• For some elements, direct data transfer is a more practical approach. These actions must include the approach transfer methods (RESTful APIs, ssh, sftp, etc.), data format, and supporting credentials.

Automation Packs: The means of communication between the various components. Modern technologies communicate information, configuration, and action through APIs. Technology will have APIs based on the manufacture, domain, and models. These API PACKs have the following characteristics:

  • Communication method, stateless native to the target endpoint method of communication. e.g., REST, SOAP, ssh, etc. 
  • Authorization mechanism to support multiple authentication methods
  • Data structure for passing parameters and variables between the workflow and the underlying systems.

The Automation packs allow the logic to maintain independence from the specific technologies.

Below is an illustration of how these three data types come together in an orchestration platform.

Figure 1

Figure 1 – Generic Data Sets Required to Orchestrate a Workflow

Orchestral Composer – Data Manage Approach to Orchestration

Orchestral, a leading provider of closed-loop orchestration, has developed its Symphony platform around these data management principles.  To highlight how their approach differs from those that only deploy task engines, let’s walk through an example of the Configuration Drift use case.

Below is the workflow development screen. From this screen, you can see the available API packs, the workflow, and the atomic actions that make up the workflow.

Figure 2 – Orchestral Workflow Overview

The Stateless workflow is shown in a flowchart format describing the events’ sequence. This sequence of events would be the same for any environment. 

The Automation Packs highlight the library of connections made available to the workflow. 

Operation Data provides the details for the specific deployment.  These can include:

  • User or Event Generated Data: Device IP Address/FQDN and username of the User who initiated the change
  • Data resident in Data Lakehouse: Inventory, Device Credentials, Vendor, Model, Operation System, and previous good device configuration
  • Real-time operational data is acquired by executing the appropriate actions/tasks on the target end system to acquire the device’s current configuration.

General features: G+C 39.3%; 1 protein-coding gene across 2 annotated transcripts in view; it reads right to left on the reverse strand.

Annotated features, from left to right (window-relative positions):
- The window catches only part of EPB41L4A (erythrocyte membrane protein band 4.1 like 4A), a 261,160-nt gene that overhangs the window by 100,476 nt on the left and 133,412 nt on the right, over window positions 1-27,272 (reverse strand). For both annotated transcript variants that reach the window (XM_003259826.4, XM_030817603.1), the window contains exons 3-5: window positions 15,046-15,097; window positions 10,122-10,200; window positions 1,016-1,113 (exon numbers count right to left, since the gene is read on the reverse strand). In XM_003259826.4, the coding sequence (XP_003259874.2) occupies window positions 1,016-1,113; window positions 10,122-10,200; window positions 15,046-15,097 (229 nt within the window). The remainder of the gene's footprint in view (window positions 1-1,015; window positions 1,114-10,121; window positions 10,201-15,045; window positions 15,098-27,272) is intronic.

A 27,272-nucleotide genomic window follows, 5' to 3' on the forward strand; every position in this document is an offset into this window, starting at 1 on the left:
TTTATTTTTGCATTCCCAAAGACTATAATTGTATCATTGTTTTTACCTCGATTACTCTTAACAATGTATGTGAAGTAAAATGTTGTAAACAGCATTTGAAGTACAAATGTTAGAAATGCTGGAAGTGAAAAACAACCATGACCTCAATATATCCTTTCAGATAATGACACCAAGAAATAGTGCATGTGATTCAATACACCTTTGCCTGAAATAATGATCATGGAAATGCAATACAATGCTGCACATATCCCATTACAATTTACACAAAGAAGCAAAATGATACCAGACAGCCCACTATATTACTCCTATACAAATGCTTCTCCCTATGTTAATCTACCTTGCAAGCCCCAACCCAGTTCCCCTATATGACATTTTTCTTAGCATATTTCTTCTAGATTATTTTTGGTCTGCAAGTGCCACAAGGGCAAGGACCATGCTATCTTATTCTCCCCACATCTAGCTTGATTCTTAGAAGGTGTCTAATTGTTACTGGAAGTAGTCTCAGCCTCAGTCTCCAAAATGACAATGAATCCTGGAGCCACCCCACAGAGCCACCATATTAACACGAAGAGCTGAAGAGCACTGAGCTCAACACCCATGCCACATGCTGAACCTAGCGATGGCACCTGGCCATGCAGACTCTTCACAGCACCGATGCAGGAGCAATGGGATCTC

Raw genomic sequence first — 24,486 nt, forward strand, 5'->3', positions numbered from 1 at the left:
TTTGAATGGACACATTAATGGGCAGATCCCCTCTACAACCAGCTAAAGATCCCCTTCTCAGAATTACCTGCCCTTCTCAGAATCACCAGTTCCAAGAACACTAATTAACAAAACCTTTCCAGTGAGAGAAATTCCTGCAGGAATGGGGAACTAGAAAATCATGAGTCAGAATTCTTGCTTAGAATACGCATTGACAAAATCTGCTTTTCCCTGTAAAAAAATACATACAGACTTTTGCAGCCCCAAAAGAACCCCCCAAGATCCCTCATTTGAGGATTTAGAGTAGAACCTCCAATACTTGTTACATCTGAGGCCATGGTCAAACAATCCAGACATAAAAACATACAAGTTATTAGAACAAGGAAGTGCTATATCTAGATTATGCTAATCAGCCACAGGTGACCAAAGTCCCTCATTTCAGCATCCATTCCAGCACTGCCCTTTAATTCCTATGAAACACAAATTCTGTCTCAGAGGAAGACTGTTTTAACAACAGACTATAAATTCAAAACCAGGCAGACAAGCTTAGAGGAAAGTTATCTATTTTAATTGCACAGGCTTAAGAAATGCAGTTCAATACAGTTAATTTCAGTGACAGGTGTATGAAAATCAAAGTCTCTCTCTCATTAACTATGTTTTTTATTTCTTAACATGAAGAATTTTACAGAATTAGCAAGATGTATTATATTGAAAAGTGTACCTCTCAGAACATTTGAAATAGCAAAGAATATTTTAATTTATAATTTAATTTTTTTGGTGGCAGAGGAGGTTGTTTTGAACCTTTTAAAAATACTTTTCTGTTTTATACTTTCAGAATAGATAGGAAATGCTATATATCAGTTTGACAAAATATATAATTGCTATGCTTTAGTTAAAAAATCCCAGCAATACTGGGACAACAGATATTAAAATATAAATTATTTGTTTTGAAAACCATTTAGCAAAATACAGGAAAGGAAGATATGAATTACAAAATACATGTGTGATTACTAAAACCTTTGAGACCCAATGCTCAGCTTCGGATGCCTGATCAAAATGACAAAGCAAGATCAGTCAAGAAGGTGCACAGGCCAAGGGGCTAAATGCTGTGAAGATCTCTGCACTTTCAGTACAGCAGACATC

Each workflow element is stateless without the underlying data elements that support it. Composer builds and maintains a data library as it conducts the orchestration associated with each workflow. Each atomic action can access or update the data in the data library, allowing the data to be passed down the workflow.

Let’s look at the details for one of the actions, createSNOW_running. This action is called after the user has indicated that the running configuration should be kept and the CMDB record for the device should be updated to reflect the running configuration. The action takes the data gathered from the device and creates a ServiceNow ticket indicating that the configuration’s CMDB has been updated. Composer makes the API calls to ServiceNow without the user knowing about the API structure. 

In the Input to the section for the action, the payload provides the details of the data to upload into ServiceNow using the APIs of the SericeNow pack. For example, <% ctx().configUser %> indicates the ServiceNow user logging the ticket and <% ctx().ipAddress %> the IP address of the device. 

Users can also provide additional properties that define actions, like synchronizing the action with other actions, delaying the action, and even retrying the action should it fail.  The final tab provides transition options for the actions. In this example, for when the action succeeds or if it were to fail.

Figure 3 – Detailed view of the data supporting the createSNOW_running atomic action

The stateless nature of the workflows allows them to be used as templates for other environments where the specific data of that environment would give the orchestration state.


The digital nature of information technology means that data is at the core of everything. The specific actions, system inventory, communications, and governing policies are codified as data sets. The atomic actions perform data manipulation activities against the data set. So, automation and orchestration of IT operations become a data management problem. And this approach is different from the action engines often used today. 

Orchestral’s Symphony Platform with Composer is a leading orchestration platform built on data management principles. Workflows are stateless series of atomic actions, operational data is cataloged and accessible by each atomic action, and the API Packs provide the communications to systems. This approach allows portability, repeatability, and consistency in actions regardless of vendors of the underlying technologies.

Learn more at: Orchestral.ai